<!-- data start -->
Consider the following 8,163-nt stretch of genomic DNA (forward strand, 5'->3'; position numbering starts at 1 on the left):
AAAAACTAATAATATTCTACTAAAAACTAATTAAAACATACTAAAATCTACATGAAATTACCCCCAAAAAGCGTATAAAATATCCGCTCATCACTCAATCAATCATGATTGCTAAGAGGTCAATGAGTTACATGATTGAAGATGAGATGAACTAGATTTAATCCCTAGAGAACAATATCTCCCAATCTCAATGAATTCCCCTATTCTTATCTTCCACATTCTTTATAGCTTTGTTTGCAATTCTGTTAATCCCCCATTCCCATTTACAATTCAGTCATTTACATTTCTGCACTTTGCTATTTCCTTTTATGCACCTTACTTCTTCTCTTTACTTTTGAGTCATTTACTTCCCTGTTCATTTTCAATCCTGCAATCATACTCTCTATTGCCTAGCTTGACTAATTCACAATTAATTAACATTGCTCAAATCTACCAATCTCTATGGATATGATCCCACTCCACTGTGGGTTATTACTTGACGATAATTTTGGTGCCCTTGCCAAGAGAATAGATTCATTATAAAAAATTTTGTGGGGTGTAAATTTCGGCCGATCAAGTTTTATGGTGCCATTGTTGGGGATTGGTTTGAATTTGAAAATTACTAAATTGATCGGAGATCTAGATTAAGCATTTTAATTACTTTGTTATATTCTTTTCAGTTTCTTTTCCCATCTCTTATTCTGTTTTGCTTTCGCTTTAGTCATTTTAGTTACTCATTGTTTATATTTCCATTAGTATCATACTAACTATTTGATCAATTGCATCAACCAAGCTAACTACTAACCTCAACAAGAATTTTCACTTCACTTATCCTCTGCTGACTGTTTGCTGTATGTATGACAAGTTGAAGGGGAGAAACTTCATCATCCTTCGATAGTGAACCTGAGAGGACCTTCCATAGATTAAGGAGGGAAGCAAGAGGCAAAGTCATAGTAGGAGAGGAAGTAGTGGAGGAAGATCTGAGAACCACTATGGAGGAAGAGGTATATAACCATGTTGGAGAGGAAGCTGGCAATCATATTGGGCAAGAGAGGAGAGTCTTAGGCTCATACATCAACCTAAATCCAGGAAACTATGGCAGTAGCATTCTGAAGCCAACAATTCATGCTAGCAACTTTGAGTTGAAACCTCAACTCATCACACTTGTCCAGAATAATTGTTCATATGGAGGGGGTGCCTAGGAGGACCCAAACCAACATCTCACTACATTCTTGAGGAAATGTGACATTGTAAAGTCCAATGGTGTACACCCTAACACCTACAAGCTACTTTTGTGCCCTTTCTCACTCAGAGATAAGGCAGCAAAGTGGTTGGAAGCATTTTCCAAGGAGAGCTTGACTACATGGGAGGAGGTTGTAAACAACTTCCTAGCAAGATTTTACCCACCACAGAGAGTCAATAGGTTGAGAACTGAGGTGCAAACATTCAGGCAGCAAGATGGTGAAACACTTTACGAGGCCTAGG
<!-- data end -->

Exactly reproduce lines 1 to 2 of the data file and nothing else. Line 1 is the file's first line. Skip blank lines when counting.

Consider the following 8,163-nt stretch of genomic DNA (forward strand, 5'->3'; position numbering starts at 1 on the left):
AAAAACTAATAATATTCTACTAAAAACTAATTAAAACATACTAAAATCTACATGAAATTACCCCCAAAAAGCGTATAAAATATCCGCTCATCACTCAATCAATCATGATTGCTAAGAGGTCAATGAGTTACATGATTGAAGATGAGATGAACTAGATTTAATCCCTAGAGAACAATATCTCCCAATCTCAATGAATTCCCCTATTCTTATCTTCCACATTCTTTATAGCTTTGTTTGCAATTCTGTTAATCCCCCATTCCCATTTACAATTCAGTCATTTACATTTCTGCACTTTGCTATTTCCTTTTATGCACCTTACTTCTTCTCTTTACTTTTGAGTCATTTACTTCCCTGTTCATTTTCAATCCTGCAATCATACTCTCTATTGCCTAGCTTGACTAATTCACAATTAATTAACATTGCTCAAATCTACCAATCTCTATGGATATGATCCCACTCCACTGTGGGTTATTACTTGACGATAATTTTGGTGCCCTTGCCAAGAGAATAGATTCATTATAAAAAATTTTGTGGGGTGTAAATTTCGGCCGATCAAGTTTTATGGTGCCATTGTTGGGGATTGGTTTGAATTTGAAAATTACTAAATTGATCGGAGATCTAGATTAAGCATTTTAATTACTTTGTTATATTCTTTTCAGTTTCTTTTCCCATCTCTTATTCTGTTTTGCTTTCGCTTTAGTCATTTTAGTTACTCATTGTTTATATTTCCATTAGTATCATACTAACTATTTGATCAATTGCATCAACCAAGCTAACTACTAACCTCAACAAGAATTTTCACTTCACTTATCCTCTGCTGACTGTTTGCTGTATGTATGACAAGTTGAAGGGGAGAAACTTCATCATCCTTCGATAGTGAACCTGAGAGGACCTTCCATAGATTAAGGAGGGAAGCAAGAGGCAAAGTCATAGTAGGAGAGGAAGTAGTGGAGGAAGATCTGAGAACCACTATGGAGGAAGAGGTATATAACCATGTTGGAGAGGAAGCTGGCAATCATATTGGGCAAGAGAGGAGAGTCTTAGGCTCATACATCAACCTAAATCCAGGAAACTATGGCAGTAGCATTCTGAAGCCAACAATTCATGCTAGCAACTTTGAGTTGAAACCTCAACTCATCACACTTGTCCAGAATAATTGTTCATATGGAGGGGGTGCCTAGGAGGACCCAAACCAACATCTCACTACATTCTTGAGGAAATGTGACATTGTAAAGTCCAATGGTGTACACCCTAACACCTACAAGCTACTTTTGTGCCCTTTCTCACTCAGAGATAAGGCAGCAAAGTGGTTGGAAGCATTTTCCAAGGAGAGCTTGACTACATGGGAGGAGGTTGTAAACAACTTCCTAGCAAGATTTTACCCACCACAGAGAGTCAATAGGTTGAGAACTGAGGTGCAAACATTCAGGCAGCAAGATGGTGAAACACTTTACGAGGCCTAGG